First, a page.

Supply chain managers in the apparel and footwear industries are getting a new assignment: ensure that their suppliers meet ESG standards, including those that measure the rights and working conditions of employees. While this issue is not new for apparel and footwear—it has been almost 25 years since activists successfully pressured Nike to address working conditions for women in its suppliers’ factories—concerns about exploitation and forced labor are growing.
NGOs are ramping up pressure and laws in the UK and California and proposed legislation in New York are turning forced labor and other facets of ESG into significant compliance issues for many large companies. Growing concerns about climate change as well as other environmental impacts are leading investors and activists to pressure large corporations to disclose and mitigate the greenhouse gas (GHG) emissions, air, water, and other impacts created in their supply chains.
Supply chain ESG issues are most imperative for consumer goods firms, for whom more than 80% of GHGs and 90% of other environmental impacts occur in supply chains, according to recent estimates from McKinsey & Company. And within consumer goods, apparel and footwear companies are particularly vulnerable to the danger of contracting with suppliers that exploit workers or pollute local environments. Because brands can source essentially the same products from many contract manufacturers, suppliers face low margins and intense competition—especially in the cut-make-trim (CMT) business and the many subcontractors to which CMT firms outsource functions such as embroidery and printing.
Apparel importers have been among the main targets of U.S. Customs and Border Protection’s enforced ban on cotton from Xinjiang, the Chinese province where Uyghur Muslims suffer human rights abuses and forced labor. Initiated by the Trump Administration, the Xinjian cotton sanctions have been continued under President Biden. Xinjiang produces an estimated 80% of Chinese cotton, so “trade lawyers and business groups expect more import bans and disputed shipments to come as Washington puts more emphasis on human rights in its intensifying rivalry with Beijing,” wrote the Wall Street Journal in June 2021.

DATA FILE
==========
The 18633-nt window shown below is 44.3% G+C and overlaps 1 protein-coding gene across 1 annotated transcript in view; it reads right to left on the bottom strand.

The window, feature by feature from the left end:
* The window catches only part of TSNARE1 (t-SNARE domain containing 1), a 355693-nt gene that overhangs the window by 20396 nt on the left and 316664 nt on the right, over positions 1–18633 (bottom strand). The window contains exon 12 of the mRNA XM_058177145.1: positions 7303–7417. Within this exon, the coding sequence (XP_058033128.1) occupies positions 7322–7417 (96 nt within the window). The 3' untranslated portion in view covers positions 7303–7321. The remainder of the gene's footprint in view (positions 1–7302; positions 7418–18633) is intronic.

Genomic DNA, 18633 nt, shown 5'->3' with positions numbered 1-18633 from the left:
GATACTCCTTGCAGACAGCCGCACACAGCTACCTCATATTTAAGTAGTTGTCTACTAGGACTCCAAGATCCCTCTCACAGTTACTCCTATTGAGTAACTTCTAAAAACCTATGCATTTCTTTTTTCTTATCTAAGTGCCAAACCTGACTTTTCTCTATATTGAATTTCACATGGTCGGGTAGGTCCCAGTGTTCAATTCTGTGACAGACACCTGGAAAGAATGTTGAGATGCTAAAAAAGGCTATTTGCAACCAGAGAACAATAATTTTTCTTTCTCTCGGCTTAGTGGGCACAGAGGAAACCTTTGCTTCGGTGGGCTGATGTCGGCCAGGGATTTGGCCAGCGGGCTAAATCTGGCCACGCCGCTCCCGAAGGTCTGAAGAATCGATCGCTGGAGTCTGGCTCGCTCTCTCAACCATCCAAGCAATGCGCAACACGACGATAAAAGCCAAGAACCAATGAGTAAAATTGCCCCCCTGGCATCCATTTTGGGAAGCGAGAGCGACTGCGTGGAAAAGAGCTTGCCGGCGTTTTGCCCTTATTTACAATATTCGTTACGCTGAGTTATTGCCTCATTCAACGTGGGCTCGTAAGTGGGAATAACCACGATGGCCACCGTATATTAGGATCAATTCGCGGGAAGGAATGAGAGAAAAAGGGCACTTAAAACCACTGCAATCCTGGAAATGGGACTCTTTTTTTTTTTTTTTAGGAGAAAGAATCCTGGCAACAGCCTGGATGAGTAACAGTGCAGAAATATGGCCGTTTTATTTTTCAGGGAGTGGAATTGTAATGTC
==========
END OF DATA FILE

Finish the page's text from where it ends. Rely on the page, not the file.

Tackling forced labor and other ESG issues in apparel and footwear supply chains is a complex project that requires commitments from corporate leadership and consistent, careful implementation by procurement and supply chain departments. Achieving supply chain “sustainability goals is an all-encompassing organizational challenge and often means change for both the product portfolio and the organization,” wrote the McKinsey analysts.
A key pillar of a successful supply chain ESG initiative is an accurate and regularly updated map of supply chains—one that penetrates many tiers down to identify vendors and sub-contractors to direct suppliers. These hard-to-identify indirect suppliers can be the places where workers are exploited and environmental impacts are severe.
Such mapping also enables companies to meet the transparency requirements of voluntary initiatives such as The Apparel and Footwear Supply Chain Transparency Pledge and the bill that may become law in New York. “The NY bill, which could impact retailers ranging from Shein to Prada, requires companies to map out at least 50% of their supply chain process across each tier of production, identify and share the negative social and environmental effects of the process, and set targets to reduce those impacts. The retailers are then required to meet their targets and report their annual compliance,” reported CBS News in early January.
Download Resilinc’s report on the Supply Chain Due Diligence Act to learn best practices for screening suppliers across ESG-related risks.